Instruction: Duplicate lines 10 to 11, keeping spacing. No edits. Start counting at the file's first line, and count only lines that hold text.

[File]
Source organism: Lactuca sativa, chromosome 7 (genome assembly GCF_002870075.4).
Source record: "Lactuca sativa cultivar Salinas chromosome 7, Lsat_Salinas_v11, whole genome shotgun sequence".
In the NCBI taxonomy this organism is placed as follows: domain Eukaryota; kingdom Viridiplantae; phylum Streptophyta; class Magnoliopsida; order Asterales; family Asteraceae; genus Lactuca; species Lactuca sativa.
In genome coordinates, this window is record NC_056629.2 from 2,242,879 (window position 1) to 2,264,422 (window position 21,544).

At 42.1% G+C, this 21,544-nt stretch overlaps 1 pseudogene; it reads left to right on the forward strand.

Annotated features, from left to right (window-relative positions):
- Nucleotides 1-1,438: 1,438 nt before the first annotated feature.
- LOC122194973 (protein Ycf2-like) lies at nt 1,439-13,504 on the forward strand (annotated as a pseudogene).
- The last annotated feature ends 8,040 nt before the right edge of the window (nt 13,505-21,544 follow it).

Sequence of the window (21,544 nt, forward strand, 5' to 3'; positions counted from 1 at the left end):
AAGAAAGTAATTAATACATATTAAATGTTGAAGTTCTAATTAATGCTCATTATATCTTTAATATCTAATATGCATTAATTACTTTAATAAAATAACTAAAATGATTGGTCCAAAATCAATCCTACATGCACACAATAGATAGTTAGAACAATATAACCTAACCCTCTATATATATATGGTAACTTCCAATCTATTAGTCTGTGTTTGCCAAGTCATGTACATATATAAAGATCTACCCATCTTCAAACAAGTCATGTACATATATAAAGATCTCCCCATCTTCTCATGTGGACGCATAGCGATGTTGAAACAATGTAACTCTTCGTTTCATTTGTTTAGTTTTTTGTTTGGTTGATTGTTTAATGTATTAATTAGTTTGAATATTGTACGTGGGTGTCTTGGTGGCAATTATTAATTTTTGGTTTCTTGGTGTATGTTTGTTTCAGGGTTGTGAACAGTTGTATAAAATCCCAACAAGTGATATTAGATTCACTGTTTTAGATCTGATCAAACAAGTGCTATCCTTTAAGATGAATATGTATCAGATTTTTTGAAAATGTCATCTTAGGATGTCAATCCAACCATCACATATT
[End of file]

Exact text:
Sequence of the window (21,544 nt, forward strand, 5' to 3'; positions counted from 1 at the left end):
AAGAAAGTAATTAATACATATTAAATGTTGAAGTTCTAATTAATGCTCATTATATCTTTAATATCTAATATGCATTAATTACTTTAATAAAATAACTAAAATGATTGGTCCAAAATCAATCCTACATGCACACAATAGATAGTTAGAACAATATAACCTAACCCTCTATATATATATGGTAACTTCCAATCTATTAGTCTGTGTTTGCCAAGTCATGTACATATATAAAGATCTACCCATCTTCAAACAAGTCATGTACATATATAAAGATCTCCCCATCTTCTCATGTGGACGCATAGCGATGTTGAAACAATGTAACTCTTCGTTTCATTTGTTTAGTTTTTTGTTTGGTTGATTGTTTAATGTATTAATTAGTTTGAATATTGTACGTGGGTGTCTTGGTGGCAATTATTAATTTTTGGTTTCTTGGTGTATGTTTGTTTCAGGGTTGTGAACAGTTGTATAAAATCCCAACAAGTGATATTAGATTCACTGTTTTAGATCTGATCAAACAAGTGCTATCCTTTAAGATGAATATGTATCAGATTTTTTGAAAATGTCATCTTAGGATGTCAATCCAACCATCACATATT